3. I have really come to resent Ben Carson’s sleepy, arrogant, useless statements and observations, wasting precious time, blathering platitudes, appealing only to those ignorant souls, like him, who really think the most challenging and consequential job on Earth should be handed to a proud amateur. In that respect, he is the most unethical individual on the stage. Continue reading

Ethics Clean-Up: Carson’s Negligence, Cruz’s Creepiness, And One Last Super Bowl Complaint

3 thingsBefore I run off to see a movie that will occupy my time while so many of my friends and colleagues disgrace themselves supporting brain damage for profit (here is Sally Jenkins on the NFL’s disgusting imitation of tobacco executives), there are three topics related to recent posts that bear mentioning.

  1. Ted Cruz’s Creepiness

Many Ted Cruz supporters were dismayed that even while flagging the biased and unfair tactics being used by the news media to discredit the most reviled of the seven GOP presidential contenders, I sympathized with those who find the Texas senator creepy. They don’t seem to understand that defense from a non-Cruz supporting ethicist is infinitely more credible and useful to their cause than support from a mouth-foaming conservative pundit, but never mind: nobody understands me, and it’s comforting to be attacked from the right for a change. However, I am thoroughly sick of people who don’t know what an ad hominem attack is accusing me of engaging in it.I ahve never used Ted Cruz’s creepiness or any of his other personality flaws to attack Cruz’s positions or political views. Doing that is an ad hominem attack. In the context of viability as a Presidential candidate, Cruz’s appearance, manner, and vibes, including what many see as creepiness, are relevant to their fitness to run for President, because fitness includes electability.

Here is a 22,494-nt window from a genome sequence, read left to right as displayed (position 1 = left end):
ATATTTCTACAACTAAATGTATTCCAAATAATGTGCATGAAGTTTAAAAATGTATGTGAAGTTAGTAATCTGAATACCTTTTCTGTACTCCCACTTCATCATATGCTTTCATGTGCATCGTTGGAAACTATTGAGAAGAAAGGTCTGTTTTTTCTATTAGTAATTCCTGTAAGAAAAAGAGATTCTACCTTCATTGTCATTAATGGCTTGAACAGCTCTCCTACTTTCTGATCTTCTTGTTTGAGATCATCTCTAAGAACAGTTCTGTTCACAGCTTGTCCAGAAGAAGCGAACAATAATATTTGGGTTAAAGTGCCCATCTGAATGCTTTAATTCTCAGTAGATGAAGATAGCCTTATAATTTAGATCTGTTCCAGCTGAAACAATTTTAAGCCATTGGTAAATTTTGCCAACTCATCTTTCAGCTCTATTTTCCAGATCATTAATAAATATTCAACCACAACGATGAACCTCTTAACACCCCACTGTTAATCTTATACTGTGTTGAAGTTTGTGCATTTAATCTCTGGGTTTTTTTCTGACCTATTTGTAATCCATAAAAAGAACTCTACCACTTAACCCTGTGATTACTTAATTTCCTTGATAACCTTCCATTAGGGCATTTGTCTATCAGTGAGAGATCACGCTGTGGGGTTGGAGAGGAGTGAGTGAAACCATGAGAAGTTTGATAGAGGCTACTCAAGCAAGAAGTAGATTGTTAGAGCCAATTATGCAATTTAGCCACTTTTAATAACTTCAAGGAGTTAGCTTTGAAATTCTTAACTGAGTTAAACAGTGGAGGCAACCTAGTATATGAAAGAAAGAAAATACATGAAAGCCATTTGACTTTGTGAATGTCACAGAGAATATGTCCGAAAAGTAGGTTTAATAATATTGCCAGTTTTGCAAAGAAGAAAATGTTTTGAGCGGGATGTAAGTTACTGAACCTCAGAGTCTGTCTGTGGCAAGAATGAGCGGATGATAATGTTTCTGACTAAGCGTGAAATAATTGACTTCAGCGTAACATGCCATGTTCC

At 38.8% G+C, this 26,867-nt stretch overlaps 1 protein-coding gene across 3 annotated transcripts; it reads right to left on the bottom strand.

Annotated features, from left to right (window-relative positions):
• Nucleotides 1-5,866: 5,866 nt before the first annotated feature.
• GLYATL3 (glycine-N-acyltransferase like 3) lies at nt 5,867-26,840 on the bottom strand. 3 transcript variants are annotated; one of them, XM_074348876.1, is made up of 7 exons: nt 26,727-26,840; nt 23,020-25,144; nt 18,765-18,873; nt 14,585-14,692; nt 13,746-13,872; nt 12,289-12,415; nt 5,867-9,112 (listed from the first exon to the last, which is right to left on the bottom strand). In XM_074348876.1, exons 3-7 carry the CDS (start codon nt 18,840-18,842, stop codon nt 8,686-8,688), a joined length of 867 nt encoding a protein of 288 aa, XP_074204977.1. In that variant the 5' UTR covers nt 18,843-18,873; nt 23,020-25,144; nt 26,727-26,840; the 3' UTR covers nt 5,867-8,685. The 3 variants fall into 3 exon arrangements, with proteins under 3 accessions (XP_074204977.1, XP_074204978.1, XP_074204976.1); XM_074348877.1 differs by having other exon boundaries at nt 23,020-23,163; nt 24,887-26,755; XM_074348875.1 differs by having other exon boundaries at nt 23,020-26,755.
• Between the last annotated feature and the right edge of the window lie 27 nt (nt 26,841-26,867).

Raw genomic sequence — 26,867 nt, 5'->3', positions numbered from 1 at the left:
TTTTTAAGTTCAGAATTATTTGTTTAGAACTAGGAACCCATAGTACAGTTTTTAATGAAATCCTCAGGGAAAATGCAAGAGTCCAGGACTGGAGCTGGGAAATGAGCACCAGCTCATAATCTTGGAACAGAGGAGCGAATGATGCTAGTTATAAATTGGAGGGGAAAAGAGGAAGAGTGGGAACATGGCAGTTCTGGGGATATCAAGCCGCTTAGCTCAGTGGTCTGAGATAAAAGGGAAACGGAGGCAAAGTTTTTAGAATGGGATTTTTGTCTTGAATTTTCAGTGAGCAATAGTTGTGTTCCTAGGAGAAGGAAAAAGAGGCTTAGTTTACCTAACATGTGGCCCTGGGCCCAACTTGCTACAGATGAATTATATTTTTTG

Thus it is relevant that Jeb Bush comes off as a bumbling weenie; that Chris Christie is fat, that Ben Carson looks and sounds like he is on barbiturates, that Marco Rubio is short, and that Kasich is dorky. Do you think it’s a coincidence that most Presidents are taller than average, and almost never bald? Charisma is rare, even in Presidents, but having it is a huge advantage (See: Trump, Donald) and having the opposite of charisma—Nixon, Dole, Gore, Ted Cruz—is a serious handicap. I’m really sorry that your hero seems creepy, Cruz fans, but it’s a fact, and it matters. Don’t shoot the messenger.

By the way, you will notice that Chris Christie is working at losing weight. Ted???? Continue reading

Ethics Observations On The GOP New Hampshire Debate

Rubio meltdown

Two ethics controversies occurred before the ABC debate (transcript here) even began.

  • DNC chair Debbie Wasserman Schultz really is a shameless and audacious hack. Does anyone seriously defend her? After being justly criticized in the news media for unabashedly hiding the Democratic candidates debates, staging them on weekends and against football games to smooth the road for Hillary, she actually had the epic gall to accuse the GOP of doing the same thing in a tweet yesterday, which read:

“Hmmm, wondering why @GOP trying to hide their #GOPdebate on the Saturday of #SuperBowl weekend no less?!”